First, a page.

My one foot perimeter

A Chronological Harmony of the Gospels  2/25/2013

    Today’s headlines can be troubling. In years passed, there were problems in the world that we hoped one day we would be able to come out of them. A world war (or two)? It will soon be over. A Great Depression?  We’ll work it out. Nuclear annihilation? Duck and cover. The social change of the 60s? All you need is love. Inflation and malaise of the 70s? Ronald Reagan is coming.

     Maybe those issues were just as troubling at the time as ours are today and maybe even more so. The threat of nuclear war in the atomic age had everyone nervous. But today’s troubles don’t seem to have a solution on the horizon. Does anyone think that the radical terrorists are going to someday grow up and go back to their lives? Do you think that our government is going to wake up soon and say, “Gee, I think it’s high time to pay off our debts.” Are you nervous about sequestration, cutbacks, climate change, deficits, immorality, hatred of Christianity, media bias?

     Or maybe you are going through a personal crisis. Do you feel your life is so out of control that no solution, no miracle, no victory is in your future? Has your sin finally caught up with you and found you out? Does the word “terminal” permeate your doctor visit?

     Matthew 6:24-34 has a solution for all those things: do not worry.

     “Do not worry? Jesus are you serious?”

    You better believe He is serious. You see, the command of “Do not worry” is predicated on prayer (Matt. 6:9ff), a heavenly perspective (6:19ff), and an unswerving focus on God (6:24), followed by a sober reminder that our concentration should be on the things we can change within a foot perimeter of our body (Matthew 7:1ff)

     When a leper came to Jesus (Mark 1:40ff), he said “if you are willing, you can cleanse me.” I give you full permission to turn to page 330 in your copy of The Story (TNIV) and mark through where it says, “Jesus was indignant.” If that jars you as it did me when I read it, you might want to do what I did and look it up in the Greek. Go to and type in Mark 1:41 and you won’t find another translation anywhere which says Jesus was indignant to the leper. My NKJV says “Jesus was moved with compassion.” Those infamous “bowels of compassion” was the first century’s equivalency of what we call “the heart” today.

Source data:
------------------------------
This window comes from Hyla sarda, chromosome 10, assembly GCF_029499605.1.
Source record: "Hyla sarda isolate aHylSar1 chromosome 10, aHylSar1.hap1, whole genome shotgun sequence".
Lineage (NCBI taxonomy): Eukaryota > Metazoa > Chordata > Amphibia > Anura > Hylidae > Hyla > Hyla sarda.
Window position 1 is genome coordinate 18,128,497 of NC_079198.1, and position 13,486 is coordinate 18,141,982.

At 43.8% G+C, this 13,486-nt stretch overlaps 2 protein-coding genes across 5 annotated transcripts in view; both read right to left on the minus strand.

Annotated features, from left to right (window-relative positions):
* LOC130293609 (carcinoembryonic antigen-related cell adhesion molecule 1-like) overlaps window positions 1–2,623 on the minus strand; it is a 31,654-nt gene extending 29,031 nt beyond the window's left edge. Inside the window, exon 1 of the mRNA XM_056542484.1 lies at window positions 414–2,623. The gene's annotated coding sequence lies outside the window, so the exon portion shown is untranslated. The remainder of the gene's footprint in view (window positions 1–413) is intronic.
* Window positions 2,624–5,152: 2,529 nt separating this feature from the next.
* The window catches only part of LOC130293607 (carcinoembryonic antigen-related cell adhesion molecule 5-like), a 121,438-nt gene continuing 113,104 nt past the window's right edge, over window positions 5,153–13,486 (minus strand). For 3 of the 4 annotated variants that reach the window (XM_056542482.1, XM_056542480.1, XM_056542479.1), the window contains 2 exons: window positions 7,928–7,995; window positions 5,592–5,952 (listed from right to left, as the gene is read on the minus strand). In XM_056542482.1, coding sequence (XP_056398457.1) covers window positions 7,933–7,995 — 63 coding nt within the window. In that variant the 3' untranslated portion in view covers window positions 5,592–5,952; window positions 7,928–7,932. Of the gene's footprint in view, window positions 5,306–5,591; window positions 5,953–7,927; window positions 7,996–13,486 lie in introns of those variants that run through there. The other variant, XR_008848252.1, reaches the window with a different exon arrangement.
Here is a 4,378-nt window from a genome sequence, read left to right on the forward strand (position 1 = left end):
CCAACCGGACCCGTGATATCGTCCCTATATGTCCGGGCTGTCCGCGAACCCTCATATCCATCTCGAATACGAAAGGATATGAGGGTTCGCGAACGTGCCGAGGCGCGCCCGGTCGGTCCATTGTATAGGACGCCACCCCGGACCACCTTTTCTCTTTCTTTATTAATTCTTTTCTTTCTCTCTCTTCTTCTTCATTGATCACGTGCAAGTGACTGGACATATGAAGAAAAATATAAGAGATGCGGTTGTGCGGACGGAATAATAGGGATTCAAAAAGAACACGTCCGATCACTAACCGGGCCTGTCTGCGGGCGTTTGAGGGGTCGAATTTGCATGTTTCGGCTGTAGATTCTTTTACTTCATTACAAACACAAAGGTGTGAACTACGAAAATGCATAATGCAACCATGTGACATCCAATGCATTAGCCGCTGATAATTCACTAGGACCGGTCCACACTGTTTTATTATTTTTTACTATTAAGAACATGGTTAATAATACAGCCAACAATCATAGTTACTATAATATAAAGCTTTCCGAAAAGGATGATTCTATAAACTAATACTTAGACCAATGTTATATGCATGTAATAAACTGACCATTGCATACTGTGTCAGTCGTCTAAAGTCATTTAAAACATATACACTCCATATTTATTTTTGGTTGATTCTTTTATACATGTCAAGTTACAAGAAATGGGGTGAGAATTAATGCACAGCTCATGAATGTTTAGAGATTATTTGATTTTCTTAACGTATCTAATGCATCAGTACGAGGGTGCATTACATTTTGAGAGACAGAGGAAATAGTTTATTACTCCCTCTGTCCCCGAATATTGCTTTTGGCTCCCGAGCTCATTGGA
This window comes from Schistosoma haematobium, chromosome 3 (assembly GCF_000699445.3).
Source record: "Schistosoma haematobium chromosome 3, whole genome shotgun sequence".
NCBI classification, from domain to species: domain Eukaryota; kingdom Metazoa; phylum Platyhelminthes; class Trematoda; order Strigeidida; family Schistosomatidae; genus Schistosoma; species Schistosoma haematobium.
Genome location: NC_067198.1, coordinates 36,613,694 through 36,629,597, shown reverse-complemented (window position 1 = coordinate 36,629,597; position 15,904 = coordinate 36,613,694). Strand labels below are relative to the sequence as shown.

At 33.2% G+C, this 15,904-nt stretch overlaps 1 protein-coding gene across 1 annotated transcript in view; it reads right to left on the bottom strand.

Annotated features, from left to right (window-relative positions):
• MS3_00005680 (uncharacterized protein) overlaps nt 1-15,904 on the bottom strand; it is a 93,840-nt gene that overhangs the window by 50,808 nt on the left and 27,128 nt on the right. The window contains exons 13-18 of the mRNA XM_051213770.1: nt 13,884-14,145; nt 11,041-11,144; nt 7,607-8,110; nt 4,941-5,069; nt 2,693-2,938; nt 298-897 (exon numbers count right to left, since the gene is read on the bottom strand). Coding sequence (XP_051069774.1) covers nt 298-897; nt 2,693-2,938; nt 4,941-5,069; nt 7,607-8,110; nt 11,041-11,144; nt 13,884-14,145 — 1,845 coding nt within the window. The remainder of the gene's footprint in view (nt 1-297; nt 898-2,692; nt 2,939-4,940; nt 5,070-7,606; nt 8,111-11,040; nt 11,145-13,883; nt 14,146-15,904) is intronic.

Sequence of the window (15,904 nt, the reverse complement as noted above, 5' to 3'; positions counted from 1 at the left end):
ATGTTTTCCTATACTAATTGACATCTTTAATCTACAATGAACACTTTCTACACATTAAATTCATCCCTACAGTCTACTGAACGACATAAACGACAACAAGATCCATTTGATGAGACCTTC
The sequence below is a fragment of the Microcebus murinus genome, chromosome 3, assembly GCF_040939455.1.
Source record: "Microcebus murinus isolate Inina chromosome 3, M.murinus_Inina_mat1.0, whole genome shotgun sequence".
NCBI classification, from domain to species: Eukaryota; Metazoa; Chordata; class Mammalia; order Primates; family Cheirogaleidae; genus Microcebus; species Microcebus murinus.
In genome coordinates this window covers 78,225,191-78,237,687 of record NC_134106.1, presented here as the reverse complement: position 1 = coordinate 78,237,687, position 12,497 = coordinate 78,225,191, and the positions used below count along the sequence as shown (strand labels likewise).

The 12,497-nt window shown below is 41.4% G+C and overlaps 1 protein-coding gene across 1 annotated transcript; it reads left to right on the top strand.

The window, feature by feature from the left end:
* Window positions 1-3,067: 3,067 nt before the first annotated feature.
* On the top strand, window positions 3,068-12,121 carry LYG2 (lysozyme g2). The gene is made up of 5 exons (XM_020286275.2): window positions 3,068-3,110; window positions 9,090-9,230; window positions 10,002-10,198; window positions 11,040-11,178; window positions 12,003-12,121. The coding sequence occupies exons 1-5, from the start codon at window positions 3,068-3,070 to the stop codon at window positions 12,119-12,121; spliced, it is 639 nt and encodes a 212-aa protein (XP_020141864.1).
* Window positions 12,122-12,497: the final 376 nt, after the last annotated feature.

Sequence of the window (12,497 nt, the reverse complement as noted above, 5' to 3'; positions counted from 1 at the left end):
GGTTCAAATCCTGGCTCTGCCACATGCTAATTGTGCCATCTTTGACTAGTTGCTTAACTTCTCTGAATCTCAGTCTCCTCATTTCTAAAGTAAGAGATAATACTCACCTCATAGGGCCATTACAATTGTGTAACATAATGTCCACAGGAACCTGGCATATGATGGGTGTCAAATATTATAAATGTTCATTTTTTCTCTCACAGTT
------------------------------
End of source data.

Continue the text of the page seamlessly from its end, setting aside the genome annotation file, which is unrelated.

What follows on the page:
My point is not Bible translation, but rather “When you cannot see God’s hand, trust His heart.” I have friends who get rather lathered up about politics, but seriously, if we cannot change that one foot perimeter, what can we do about our nation and world?

     So what do we do? Give up? Resign ourselves to the inevitable? Hunker down for the storm and enjoy the ride? Not at all. We do what Peter did in Luke 5:5. We let down our nets at the Master’s bidding. We do what the friends of the man stricken with palsy did in Capernaum in Mark 2:4. We tear off a roof.

     What does that mean? It means we pray the Serenity Prayer.

Pray: God, grant me the serenity to accept the things I cannot change; courage to change the things I can; and wisdom to know the difference.  Living one day at a time; enjoying one moment at a time; accepting hardships as the pathway to peace; taking, as Jesus did, this sinful world as it is, not as I would have it; trusting that He will make all things right if I surrender to His Will; that I may be reasonably happy in this life and supremely happy with Him forever in the next.  Amen.


  1. I tried to comment but clicked on "Publish" and it did not show up???

  2. Here is second try. I had to sign up to comment!?? I said: change is good, but we must change back to the bible. Most churches are teaching traditions not bible. One example is "worship". Preachers say you can worship God by singing, teaching, preaching, bible reading, going to church & fellowship. But: The basic meaning in the bible is simply to “bow down”. Worship is first noted in the bible when Abraham recognized God and 2 angles coming his way. Only God, our Creator and Savior, is worthy of true worship, and that worship involves simply bowing down in submission to do His will. Jesus said “God is a Spirit: and they that worship him must worship him in spirit and in truth”
    1Cor 3:16 We are the temple of God and the Spirit of God lives in us to guide us into truth.

    The last time “worship” is noted in the bible is when John “fell down to worship before the feet of the angel”. John was corrected by the angel with “See thou do it not:… worship God”. Only God, our Creator and Savior, is worthy of true worship in Spirit and in truth”.


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